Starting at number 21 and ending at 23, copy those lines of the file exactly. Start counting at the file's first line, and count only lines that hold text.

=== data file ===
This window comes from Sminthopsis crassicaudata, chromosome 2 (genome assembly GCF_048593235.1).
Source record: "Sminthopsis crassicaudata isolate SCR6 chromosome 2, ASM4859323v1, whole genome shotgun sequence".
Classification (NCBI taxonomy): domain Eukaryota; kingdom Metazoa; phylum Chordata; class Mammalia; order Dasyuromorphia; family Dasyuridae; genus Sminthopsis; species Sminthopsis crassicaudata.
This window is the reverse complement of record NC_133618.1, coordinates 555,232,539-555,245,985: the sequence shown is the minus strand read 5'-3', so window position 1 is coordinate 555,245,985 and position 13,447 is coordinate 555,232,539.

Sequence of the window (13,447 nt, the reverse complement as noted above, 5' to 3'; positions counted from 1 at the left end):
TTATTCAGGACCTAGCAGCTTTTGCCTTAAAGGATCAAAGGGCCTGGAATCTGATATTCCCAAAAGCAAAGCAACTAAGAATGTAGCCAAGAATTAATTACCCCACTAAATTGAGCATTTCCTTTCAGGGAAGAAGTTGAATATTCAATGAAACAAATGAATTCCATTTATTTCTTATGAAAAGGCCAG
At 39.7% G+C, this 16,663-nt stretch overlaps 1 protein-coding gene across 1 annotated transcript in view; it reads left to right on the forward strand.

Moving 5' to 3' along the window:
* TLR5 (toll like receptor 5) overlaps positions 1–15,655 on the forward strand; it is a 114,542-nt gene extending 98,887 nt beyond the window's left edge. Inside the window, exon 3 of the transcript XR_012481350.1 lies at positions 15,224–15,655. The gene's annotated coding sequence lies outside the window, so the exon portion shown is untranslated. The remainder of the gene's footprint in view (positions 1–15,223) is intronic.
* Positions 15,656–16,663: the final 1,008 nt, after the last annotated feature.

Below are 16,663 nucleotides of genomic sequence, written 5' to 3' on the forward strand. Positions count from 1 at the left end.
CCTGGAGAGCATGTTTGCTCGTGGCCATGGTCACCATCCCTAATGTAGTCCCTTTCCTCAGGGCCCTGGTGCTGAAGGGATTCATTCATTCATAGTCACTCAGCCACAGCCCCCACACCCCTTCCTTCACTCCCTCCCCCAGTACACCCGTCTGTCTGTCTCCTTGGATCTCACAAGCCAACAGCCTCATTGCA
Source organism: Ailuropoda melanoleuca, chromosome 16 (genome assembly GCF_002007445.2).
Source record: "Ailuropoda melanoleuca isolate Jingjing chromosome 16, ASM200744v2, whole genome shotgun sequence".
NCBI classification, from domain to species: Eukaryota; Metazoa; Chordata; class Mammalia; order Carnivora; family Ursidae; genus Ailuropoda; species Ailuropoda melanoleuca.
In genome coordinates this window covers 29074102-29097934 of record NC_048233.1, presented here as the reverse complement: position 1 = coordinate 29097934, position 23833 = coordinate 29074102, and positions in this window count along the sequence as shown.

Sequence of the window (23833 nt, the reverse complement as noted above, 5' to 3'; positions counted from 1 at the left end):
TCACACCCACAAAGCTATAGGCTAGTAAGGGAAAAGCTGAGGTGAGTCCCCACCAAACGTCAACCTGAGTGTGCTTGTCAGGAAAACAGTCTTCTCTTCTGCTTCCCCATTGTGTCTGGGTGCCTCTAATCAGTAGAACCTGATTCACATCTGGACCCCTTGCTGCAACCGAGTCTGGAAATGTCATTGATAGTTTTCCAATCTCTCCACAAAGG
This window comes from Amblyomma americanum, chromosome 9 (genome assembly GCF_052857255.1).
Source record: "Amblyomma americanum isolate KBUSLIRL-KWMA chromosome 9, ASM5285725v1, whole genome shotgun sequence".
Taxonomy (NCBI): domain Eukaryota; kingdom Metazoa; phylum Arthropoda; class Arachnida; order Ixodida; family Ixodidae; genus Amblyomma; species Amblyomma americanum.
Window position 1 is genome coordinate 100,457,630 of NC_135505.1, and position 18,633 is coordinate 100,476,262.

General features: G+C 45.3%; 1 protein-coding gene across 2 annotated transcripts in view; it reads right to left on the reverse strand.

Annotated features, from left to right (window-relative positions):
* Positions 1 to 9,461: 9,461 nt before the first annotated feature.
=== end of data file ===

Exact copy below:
Taxonomy (NCBI): domain Eukaryota; kingdom Metazoa; phylum Arthropoda; class Arachnida; order Ixodida; family Ixodidae; genus Amblyomma; species Amblyomma americanum.
Window position 1 is genome coordinate 100,457,630 of NC_135505.1, and position 18,633 is coordinate 100,476,262.

General features: G+C 45.3%; 1 protein-coding gene across 2 annotated transcripts in view; it reads right to left on the reverse strand.